Advertisement

Pflügers Archiv

, Volume 408, Issue 5, pp 479–483 | Cite as

Effects of glutaraldehyde fixation on renal tubular function

I. Preservation of vasopressin-stimulated water and urea pathways in rat papillary collecting duct
  • Yoshiaki Kondo
  • Masashi Imai
Transport Processes, Metabolism and Endocrinology; Kidney, Gastrointestinal Tract, and Exocrine Glands

Abstract

Using the in vitro microperfusion technique on isolated rat papillary collecting duct (PCD), we examined whether the glutaraldehyde-fixation method can be also applied to the mammalian collecting duct for preservation of the vasopressin-stimulated water and urea transport. Arginine vasopressin (AVP) at 10−9 mol/l increased diffusional water permeability (Pdw) from 101.9±10.76 to 283.3±16.67×10−7 cm2 s−1 (n=8,P<0.01) and urea permeability (Purea) from 30.3±2.24 to 83.5±7.80×10−7 cm2 s−1 (n=8,P<0.01). Both parameters remained elevated after fixation with 0.1 mol/l glutaraldehyde even in the absence of AVP, with the values being 265.0±14.47 and 74.5±7.15×10−7 cm2 s−1, respectively. Glutaraldehyde fixation did not affect the basal levels ofPdw orPurea. Phloretin at 2.5×10−4 mol/l decreased glutaraldehyde-fixed AVP-stimulatedPurea from 79.0±7.96 to 29.7±3.66×10−7 cm2 s−1 (n=4,P<0.01) and from 73.2±7.05 to 38.7±3.53×10−7 cm2 s−1 (n=4,P<0.01) when the drug was added to the lumen or to the bath, respectively. Phloretin also decreased glutaraldehyde-fixed non-stimulatedPurea by 25–40%. However, this drug did not affect glutaraldehyde-fixedPdw. These findings indicate that the glutaraldehyde fixation method can be applied to mammalian collecting tubules for studying vasopressin stimulatedPdw andPurea.Purea fixed by glutaraldehyde is functionally flexible and may be distinct from the water pathway.

Key words

Papillary collecting duct Vasopressin Phloretin Water channel Urea channel Glutaraldehyde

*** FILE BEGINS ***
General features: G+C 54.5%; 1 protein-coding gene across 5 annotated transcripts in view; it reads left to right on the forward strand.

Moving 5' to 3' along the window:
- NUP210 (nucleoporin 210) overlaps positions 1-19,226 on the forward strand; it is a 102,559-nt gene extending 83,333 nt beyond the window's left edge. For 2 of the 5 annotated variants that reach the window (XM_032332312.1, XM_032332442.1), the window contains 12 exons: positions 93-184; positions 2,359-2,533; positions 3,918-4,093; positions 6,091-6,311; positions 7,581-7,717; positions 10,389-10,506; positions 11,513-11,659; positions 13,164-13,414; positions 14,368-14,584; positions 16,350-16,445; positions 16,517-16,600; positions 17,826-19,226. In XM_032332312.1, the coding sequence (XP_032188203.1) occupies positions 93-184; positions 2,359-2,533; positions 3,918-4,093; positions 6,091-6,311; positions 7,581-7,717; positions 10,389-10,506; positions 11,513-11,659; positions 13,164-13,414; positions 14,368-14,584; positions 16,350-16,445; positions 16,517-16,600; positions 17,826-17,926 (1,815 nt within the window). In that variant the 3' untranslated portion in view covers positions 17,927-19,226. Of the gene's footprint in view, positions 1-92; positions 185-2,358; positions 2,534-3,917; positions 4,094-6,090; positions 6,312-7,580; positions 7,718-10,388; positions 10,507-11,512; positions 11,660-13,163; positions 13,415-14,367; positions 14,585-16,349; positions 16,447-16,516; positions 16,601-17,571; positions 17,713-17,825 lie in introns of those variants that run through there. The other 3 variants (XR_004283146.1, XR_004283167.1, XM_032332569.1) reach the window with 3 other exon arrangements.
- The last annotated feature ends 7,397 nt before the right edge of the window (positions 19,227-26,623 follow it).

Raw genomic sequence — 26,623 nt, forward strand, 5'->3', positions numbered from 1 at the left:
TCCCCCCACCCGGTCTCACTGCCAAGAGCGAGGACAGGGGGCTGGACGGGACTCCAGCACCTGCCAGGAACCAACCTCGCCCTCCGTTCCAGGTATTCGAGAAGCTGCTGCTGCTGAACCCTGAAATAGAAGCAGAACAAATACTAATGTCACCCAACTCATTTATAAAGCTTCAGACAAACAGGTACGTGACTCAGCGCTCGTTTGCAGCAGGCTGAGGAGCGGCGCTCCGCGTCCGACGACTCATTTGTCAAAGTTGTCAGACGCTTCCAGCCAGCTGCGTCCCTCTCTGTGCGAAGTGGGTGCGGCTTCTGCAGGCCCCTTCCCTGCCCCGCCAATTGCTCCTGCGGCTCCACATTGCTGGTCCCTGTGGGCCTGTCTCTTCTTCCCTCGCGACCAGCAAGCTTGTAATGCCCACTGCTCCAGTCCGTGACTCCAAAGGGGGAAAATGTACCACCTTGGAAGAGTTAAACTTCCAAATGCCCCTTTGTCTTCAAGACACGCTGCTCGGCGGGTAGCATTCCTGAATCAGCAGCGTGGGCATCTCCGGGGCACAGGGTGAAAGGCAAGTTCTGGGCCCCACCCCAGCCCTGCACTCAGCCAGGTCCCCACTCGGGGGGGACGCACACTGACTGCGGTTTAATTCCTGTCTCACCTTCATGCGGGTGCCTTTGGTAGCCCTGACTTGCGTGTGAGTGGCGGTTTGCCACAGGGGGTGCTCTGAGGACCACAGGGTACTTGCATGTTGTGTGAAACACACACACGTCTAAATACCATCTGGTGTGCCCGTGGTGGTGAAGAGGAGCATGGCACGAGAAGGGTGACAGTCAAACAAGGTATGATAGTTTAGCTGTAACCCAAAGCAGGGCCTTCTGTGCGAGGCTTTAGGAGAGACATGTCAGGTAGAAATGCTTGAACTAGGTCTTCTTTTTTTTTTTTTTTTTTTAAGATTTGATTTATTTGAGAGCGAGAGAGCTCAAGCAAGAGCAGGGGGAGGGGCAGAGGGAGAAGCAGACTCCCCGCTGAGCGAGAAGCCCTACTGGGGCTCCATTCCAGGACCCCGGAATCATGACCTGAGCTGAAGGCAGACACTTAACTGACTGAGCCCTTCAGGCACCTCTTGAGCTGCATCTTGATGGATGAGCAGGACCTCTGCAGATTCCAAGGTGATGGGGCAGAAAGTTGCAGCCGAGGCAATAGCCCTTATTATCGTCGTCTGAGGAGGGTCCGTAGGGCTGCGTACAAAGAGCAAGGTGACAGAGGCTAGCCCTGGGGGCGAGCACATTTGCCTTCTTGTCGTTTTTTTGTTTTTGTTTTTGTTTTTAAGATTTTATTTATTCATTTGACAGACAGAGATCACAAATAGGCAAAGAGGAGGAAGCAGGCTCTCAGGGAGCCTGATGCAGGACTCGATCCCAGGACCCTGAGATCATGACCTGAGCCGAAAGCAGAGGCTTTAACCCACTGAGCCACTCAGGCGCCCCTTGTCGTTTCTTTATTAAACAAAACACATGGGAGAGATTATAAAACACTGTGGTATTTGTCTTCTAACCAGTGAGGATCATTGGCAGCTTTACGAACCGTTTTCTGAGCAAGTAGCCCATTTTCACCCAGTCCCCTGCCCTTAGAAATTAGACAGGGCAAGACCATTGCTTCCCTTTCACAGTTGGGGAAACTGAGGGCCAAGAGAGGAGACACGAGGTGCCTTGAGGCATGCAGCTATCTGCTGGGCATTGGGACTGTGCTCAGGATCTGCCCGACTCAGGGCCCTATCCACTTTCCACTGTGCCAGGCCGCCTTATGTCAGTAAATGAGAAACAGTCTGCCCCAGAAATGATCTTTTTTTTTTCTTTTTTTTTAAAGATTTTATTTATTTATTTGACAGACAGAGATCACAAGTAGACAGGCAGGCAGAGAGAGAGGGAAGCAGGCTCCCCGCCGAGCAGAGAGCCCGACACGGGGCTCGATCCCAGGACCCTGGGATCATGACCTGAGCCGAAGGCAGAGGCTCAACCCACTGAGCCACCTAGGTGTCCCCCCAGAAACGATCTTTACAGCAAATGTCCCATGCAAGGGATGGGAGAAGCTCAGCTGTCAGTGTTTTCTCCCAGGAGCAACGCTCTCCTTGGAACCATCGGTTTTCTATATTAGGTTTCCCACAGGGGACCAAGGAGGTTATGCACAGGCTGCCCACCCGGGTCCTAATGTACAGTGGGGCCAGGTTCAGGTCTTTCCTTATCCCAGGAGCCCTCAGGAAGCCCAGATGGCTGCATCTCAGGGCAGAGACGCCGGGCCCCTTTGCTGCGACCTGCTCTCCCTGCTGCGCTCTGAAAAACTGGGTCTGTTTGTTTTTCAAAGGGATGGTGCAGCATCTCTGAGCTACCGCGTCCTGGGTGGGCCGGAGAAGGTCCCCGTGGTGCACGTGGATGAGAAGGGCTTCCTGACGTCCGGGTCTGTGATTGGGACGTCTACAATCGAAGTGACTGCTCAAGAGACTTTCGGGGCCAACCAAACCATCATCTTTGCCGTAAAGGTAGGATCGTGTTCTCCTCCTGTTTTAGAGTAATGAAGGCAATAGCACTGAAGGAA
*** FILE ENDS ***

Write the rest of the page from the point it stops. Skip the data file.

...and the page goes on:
Preview

Unable to display preview. Download preview PDF.

Unable to display preview. Download preview PDF.

References

  1. 1.
    Burg MB, Granthan J, Abramow M, Orloff J (1966) Preparation and study of fragments of single rabbit nephron. Am J Physiol 210:1293–1298Google Scholar
  2. 2.
    Carvounis CP, Franki N, Levine SD, Hays RM (1979) Membrane pathways for water and solutes in the toad bladder. I. Independent activation of water and urea transport. J Membr Biol 49:253–268Google Scholar
  3. 3.
    Carvounis CP, Levine SD, Franki N, Hays RM (1979) Membrane pathways for water and solutes in the toad bladder. II. Reflexion coefficients of water and solute channels. J Membr Biol 49:269–287Google Scholar
  4. 4.
    Chevalier J, Bourguet J, Hugon JS (1974) Membrane associated particles: distribution in frog urinary bladder epithelium at rest and after oxitocin treatment. Cell Tissue Res 152: 129–140Google Scholar
  5. 5.
    Curci S, Casavola V, Cremaschi D, Lippe C (1976) Facilitated transport of urea across the toad gall bladder. Pflügers Arch 362:109–112Google Scholar
  6. 6.
    Eggena P (1972) Glutaraldehyde fixation method for determining the permeability to water of the toad urinary bladder. Endocrinology 91:240–246Google Scholar
  7. 7.
    Eggena P (1972) Osmotic regulation of toad bladder responsiveness to neurohypophyseal hormones. J Gen Physiol 60:665–678Google Scholar
  8. 8.
    Eggena P (1973) Inhibition of vasopressin-stimulated urea transport across the toad bladder by thiourea. J Clin Invest 52:2963–2970Google Scholar